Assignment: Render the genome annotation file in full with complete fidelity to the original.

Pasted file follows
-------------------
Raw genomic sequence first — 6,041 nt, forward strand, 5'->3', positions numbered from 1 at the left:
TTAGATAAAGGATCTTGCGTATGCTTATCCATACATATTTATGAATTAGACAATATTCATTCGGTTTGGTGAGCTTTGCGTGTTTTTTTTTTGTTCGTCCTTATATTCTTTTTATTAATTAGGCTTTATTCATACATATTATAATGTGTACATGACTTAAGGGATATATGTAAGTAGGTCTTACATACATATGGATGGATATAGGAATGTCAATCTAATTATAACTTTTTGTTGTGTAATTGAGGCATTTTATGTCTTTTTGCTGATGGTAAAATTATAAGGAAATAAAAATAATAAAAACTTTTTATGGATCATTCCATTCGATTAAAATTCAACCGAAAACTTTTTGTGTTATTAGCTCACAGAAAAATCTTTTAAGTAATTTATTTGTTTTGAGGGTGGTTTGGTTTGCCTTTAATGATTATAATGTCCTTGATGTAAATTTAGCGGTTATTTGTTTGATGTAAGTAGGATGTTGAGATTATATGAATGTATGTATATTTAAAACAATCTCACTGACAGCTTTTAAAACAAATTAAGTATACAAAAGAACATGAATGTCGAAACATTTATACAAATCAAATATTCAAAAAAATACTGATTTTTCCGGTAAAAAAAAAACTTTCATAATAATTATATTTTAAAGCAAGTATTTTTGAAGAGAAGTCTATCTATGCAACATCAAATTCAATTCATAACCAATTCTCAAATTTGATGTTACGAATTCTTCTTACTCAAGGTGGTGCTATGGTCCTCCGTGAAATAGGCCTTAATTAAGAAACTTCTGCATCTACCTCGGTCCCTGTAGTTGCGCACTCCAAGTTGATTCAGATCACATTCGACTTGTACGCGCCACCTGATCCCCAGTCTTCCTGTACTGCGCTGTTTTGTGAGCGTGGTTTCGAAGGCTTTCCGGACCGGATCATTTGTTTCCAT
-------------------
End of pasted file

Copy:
Raw genomic sequence first — 6,041 nt, forward strand, 5'->3', positions numbered from 1 at the left:
TTAGATAAAGGATCTTGCGTATGCTTATCCATACATATTTATGAATTAGACAATATTCATTCGGTTTGGTGAGCTTTGCGTGTTTTTTTTTTGTTCGTCCTTATATTCTTTTTATTAATTAGGCTTTATTCATACATATTATAATGTGTACATGACTTAAGGGATATATGTAAGTAGGTCTTACATACATATGGATGGATATAGGAATGTCAATCTAATTATAACTTTTTGTTGTGTAATTGAGGCATTTTATGTCTTTTTGCTGATGGTAAAATTATAAGGAAATAAAAATAATAAAAACTTTTTATGGATCATTCCATTCGATTAAAATTCAACCGAAAACTTTTTGTGTTATTAGCTCACAGAAAAATCTTTTAAGTAATTTATTTGTTTTGAGGGTGGTTTGGTTTGCCTTTAATGATTATAATGTCCTTGATGTAAATTTAGCGGTTATTTGTTTGATGTAAGTAGGATGTTGAGATTATATGAATGTATGTATATTTAAAACAATCTCACTGACAGCTTTTAAAACAAATTAAGTATACAAAAGAACATGAATGTCGAAACATTTATACAAATCAAATATTCAAAAAAATACTGATTTTTCCGGTAAAAAAAAAACTTTCATAATAATTATATTTTAAAGCAAGTATTTTTGAAGAGAAGTCTATCTATGCAACATCAAATTCAATTCATAACCAATTCTCAAATTTGATGTTACGAATTCTTCTTACTCAAGGTGGTGCTATGGTCCTCCGTGAAATAGGCCTTAATTAAGAAACTTCTGCATCTACCTCGGTCCCTGTAGTTGCGCACTCCAAGTTGATTCAGATCACATTCGACTTGTACGCGCCACCTGATCCCCAGTCTTCCTGTACTGCGCTGTTTTGTGAGCGTGGTTTCGAAGGCTTTCCGGACCGGATCATTTGTTTCCAT